Actually I got into a weird argument about that with some of Dr. Orban’s grad assistants. They wanted to know whether I thought Erdos or Von Neumann was the greatest Hungarian thinker of all time. I said they should consider Pauli as well and they looked at me like I didn’t know what the quadratic equation was. Turns out Pauli was Austrian. It was a stupid discussion anyway — it felt like we were arguing about which football teams would end up in the Rose Bowl this season. But maybe there’s a mathematicians’ ranking page I don’t know about.
In non-mathematical news, I’ve moved. The apartment we found before I left the states? I guess there’s a reason that it had been advertised for three months. Something about a disco bar operating downstairs. I guess some things shouldn’t be bought sight unseen. Anyway, I have a new place now on the Buda side of the city, which is generally a little quieter than the Pest side. I’m only a block from the Collegium Budapest, two blocks from the bells of the Matthias Church. But it’s a lot easier to study with bells going than with dubstep music.
I’m working hard on the tachyonic antitelephone thought experiment. Hard to know what implications my work will have on the future of physics. I predict “none.” That’s a real morale booster, to know that we’re spending all our time thinking about an impossible device made out of imaginary particles — the only thing going for tachyons is that no one has been able to prove their non-existence. Because nothing can be proven not to exist.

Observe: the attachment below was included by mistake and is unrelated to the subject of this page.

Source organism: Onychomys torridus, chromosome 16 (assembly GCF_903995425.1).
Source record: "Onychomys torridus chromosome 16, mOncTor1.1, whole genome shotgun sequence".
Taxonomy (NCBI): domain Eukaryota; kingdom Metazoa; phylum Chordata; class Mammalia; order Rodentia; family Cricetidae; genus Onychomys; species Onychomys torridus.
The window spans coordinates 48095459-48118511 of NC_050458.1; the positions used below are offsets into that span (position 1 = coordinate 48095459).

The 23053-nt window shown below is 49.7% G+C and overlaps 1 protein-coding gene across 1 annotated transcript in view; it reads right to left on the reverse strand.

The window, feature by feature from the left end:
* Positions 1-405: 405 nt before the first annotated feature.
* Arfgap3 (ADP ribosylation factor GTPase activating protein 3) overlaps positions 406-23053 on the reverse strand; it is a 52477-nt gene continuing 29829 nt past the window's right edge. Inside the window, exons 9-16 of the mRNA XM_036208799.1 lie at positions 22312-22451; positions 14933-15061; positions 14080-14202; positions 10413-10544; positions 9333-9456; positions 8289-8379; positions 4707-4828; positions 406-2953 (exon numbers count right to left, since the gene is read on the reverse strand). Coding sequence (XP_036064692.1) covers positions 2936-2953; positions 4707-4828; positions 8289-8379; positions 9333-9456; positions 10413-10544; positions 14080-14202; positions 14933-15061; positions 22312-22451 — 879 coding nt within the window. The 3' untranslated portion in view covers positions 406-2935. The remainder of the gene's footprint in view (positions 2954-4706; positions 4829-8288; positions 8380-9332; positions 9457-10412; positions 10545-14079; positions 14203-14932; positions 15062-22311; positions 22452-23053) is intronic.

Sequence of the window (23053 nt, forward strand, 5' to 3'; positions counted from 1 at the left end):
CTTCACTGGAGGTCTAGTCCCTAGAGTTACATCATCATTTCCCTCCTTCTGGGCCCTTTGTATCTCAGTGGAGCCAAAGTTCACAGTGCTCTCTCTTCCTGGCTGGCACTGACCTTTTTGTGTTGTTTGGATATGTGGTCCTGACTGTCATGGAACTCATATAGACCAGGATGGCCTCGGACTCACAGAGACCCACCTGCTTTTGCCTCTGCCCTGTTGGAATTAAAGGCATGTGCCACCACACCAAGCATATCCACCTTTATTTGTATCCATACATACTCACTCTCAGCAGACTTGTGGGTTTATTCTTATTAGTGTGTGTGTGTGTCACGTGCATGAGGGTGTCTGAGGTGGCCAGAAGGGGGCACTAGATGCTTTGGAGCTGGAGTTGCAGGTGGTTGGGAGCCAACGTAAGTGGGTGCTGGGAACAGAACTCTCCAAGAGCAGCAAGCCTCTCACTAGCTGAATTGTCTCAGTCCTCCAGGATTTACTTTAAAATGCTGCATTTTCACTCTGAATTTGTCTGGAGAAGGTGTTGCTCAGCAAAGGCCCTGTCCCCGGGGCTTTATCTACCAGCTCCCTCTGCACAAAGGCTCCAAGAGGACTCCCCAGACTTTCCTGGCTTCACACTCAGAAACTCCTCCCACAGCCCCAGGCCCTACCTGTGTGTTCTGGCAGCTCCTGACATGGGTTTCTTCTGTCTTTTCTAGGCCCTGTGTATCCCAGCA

On that cheery note, I’ll get back to work. I love you, dad. Kisses to mom.
1 March, Anno Domini 1529
My Dearest Ágnes:
I have been so immersed in the bliss of contemplation that today is the first day I have set pen to paper since I wrote you last. My affection for you, though, is such that I would fain reassure you that I am well, and safe, and that I am forever beyond the weight of melancholy which attended me from my youth. Please attend with charity to the family that bears this letter.
In my study I have freedom to sit and observe The Harmonium, as pure and flawless as it was on the day I first set it in motion. How I wish that I could bring you by some magic to my study so that you could behold this wonder! And yet, I see also that all my wishing begins to melt away like fog, that every day I wish for less, and presently wish for nothing. All I wish for or could possibly wish for is at hand, poised in the Eternal Now of The Harmonium. Heaven and earth are passing away, as they are made to pass away. Like water flowing down the mountain out of a spring, a river whose course will not be reversed, time wears away all things, all things but one, and the course of time will not be hindered. But the Eternal Now does not pass away. It falls to me to see the eternal moment in The Harmonium, and this vision is my delight.